• Nariyuki Hayashi
  • Dalton W. Dietrich


In addition to slowing oxygen consumption [5], posttraumatic and ischemic hypothermia has been reported to blunt the rise in extracellular levels of excitatory amino acids after parasagittal F-P injury [1, 2, 3]. However, in a model of controlled cortical impact, hypothermia failed to attenuate the rise in extracellular aspartate and glutamate although contusion volume was significantly reduced by cooling [4]. In a model of spinal cord ischemia, hypothermia effectively attenuated extracellular glutamate release [6]. Wakamatsu and colleagues [8] reported that intraischemic moderate hypothermia (32°C) significantly reduced glutamate concentrations of intrathecal dialysate and improved neurologic status and histopathology after spinal cord ischemia. In contrast, other reports have indicated that hypothermia did not attenuate extracellular accumulation of excitatory amino acids or improve energy metabolism. For example, hyperthermia (39°C) during middle cerebral artery occlusion led to increased levels of extracellular glutamate compared to normothermic animals [7].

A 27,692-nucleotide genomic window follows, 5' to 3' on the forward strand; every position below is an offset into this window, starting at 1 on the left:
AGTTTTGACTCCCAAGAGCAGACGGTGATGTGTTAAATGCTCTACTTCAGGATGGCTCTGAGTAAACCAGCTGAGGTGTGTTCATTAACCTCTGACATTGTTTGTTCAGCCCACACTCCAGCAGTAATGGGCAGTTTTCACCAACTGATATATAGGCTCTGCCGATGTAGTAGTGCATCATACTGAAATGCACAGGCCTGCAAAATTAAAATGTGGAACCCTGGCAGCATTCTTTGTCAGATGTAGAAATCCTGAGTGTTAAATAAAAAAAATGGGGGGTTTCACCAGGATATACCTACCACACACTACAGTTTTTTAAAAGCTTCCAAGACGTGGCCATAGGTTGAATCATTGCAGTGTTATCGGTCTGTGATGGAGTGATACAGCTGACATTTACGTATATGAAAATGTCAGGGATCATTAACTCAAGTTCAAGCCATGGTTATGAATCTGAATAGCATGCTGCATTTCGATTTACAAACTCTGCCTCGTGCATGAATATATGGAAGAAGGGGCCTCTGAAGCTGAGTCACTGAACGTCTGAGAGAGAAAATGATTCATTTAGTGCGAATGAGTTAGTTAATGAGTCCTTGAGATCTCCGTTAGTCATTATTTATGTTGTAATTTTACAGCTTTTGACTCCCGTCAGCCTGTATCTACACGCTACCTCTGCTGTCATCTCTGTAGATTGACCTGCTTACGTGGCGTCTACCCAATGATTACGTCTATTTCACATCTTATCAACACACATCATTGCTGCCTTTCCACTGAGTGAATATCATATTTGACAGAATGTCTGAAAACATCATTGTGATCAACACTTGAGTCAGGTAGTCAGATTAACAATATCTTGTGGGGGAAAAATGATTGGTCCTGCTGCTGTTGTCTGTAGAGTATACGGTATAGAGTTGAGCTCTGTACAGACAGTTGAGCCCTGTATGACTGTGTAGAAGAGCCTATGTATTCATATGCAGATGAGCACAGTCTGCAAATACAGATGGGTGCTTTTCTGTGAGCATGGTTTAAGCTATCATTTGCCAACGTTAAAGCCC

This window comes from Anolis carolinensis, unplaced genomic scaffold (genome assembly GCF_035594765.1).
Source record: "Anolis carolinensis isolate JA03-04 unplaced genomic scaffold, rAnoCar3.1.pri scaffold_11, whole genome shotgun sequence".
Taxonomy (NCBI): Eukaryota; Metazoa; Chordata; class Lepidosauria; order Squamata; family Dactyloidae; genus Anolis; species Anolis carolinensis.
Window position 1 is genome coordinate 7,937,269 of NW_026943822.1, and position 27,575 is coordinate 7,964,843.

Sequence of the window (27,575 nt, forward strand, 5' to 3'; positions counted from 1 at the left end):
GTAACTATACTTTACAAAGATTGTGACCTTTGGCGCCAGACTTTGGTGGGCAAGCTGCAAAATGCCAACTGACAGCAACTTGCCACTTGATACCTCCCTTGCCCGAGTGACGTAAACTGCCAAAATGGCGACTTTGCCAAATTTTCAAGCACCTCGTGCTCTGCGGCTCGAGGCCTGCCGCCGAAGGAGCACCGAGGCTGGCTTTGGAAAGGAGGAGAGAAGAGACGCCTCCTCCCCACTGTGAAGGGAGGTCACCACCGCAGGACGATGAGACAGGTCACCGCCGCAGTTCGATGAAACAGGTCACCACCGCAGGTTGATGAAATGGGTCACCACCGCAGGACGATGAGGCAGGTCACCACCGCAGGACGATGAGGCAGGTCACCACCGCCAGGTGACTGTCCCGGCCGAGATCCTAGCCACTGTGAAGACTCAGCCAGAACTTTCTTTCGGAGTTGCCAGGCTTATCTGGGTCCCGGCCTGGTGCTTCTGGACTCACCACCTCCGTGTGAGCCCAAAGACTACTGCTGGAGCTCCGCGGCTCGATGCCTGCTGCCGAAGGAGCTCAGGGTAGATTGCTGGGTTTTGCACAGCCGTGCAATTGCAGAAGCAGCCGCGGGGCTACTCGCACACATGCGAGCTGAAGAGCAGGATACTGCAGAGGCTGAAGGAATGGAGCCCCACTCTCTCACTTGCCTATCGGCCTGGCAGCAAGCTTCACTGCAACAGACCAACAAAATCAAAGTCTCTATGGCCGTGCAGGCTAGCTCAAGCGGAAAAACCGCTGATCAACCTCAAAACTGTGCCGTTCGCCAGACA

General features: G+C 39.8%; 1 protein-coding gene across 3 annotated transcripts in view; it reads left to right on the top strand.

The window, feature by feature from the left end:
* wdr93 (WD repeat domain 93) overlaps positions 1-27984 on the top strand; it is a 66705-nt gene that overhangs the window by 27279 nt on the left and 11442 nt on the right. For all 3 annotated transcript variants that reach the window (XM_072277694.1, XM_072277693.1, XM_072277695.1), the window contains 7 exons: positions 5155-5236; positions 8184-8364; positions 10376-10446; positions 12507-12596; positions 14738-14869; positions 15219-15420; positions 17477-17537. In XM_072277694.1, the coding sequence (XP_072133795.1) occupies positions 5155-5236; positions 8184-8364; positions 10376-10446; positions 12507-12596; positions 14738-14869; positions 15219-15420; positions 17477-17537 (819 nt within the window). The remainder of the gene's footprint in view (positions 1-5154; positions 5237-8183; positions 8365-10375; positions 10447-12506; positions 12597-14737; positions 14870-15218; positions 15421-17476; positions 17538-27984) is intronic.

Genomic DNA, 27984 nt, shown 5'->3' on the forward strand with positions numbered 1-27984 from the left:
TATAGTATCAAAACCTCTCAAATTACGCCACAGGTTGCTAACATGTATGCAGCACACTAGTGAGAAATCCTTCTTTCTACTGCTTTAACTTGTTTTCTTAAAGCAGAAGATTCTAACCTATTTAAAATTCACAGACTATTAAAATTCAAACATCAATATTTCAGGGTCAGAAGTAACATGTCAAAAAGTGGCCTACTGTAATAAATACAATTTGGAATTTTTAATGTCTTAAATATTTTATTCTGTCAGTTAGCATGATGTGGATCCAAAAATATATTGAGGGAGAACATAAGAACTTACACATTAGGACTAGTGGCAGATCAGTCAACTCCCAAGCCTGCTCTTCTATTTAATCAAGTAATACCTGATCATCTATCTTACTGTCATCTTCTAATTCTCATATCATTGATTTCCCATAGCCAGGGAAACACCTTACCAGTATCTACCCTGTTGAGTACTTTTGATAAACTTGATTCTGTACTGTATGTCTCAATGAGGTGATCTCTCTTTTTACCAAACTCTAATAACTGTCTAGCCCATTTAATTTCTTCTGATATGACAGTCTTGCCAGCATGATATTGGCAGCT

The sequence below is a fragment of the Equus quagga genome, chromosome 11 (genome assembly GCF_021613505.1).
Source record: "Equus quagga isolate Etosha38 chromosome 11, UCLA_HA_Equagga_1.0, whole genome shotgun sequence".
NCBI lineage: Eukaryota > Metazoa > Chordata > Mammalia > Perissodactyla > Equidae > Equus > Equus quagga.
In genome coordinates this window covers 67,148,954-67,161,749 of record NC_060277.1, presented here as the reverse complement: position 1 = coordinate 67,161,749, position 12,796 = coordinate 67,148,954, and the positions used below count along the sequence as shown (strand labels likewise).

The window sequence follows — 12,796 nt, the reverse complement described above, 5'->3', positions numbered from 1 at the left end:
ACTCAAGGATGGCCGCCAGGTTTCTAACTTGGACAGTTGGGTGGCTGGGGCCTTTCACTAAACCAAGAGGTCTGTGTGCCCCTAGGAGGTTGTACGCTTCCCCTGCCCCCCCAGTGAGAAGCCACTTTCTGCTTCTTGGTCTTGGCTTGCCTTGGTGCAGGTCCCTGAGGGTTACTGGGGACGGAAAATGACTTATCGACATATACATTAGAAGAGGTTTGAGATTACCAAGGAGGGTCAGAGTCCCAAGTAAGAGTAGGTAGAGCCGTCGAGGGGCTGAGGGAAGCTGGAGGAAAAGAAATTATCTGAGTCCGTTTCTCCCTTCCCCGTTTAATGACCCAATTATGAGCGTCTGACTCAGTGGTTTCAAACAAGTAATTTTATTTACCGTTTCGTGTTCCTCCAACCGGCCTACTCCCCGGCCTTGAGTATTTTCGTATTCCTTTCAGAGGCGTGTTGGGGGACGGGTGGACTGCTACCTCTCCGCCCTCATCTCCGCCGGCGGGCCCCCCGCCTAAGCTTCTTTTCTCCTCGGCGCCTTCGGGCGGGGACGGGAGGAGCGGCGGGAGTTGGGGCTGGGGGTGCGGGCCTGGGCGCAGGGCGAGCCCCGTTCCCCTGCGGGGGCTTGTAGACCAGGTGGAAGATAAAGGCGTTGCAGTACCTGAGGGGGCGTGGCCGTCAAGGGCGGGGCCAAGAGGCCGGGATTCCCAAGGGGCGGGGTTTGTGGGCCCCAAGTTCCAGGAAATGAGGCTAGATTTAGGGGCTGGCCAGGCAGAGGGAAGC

Middle Cerebral Artery Occlusion Excitatory Amino Acid Therapeutic Hypothermia Glutamate Concentration Spinal Cord Ischemia 
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Copyright information

© Springer Japan 2004

Authors and Affiliations

  • Nariyuki Hayashi
    • 1
    • 2
  • Dalton W. Dietrich
    • 3
    • 4
  1. 1.Nihon University Emergency Medical CenterTokyoJapan
  2. 2.Department of Emergency and Critical Care MedicineNihon University School of MedicineTokyoJapan
  3. 3.Department of Neurological Surgery, Neurology and Cell Biology and AnatomyUniversity of Miami School of MedicineMiamiUSA
  4. 4.The Miami Project to Cure ParalysisMiamiUSA

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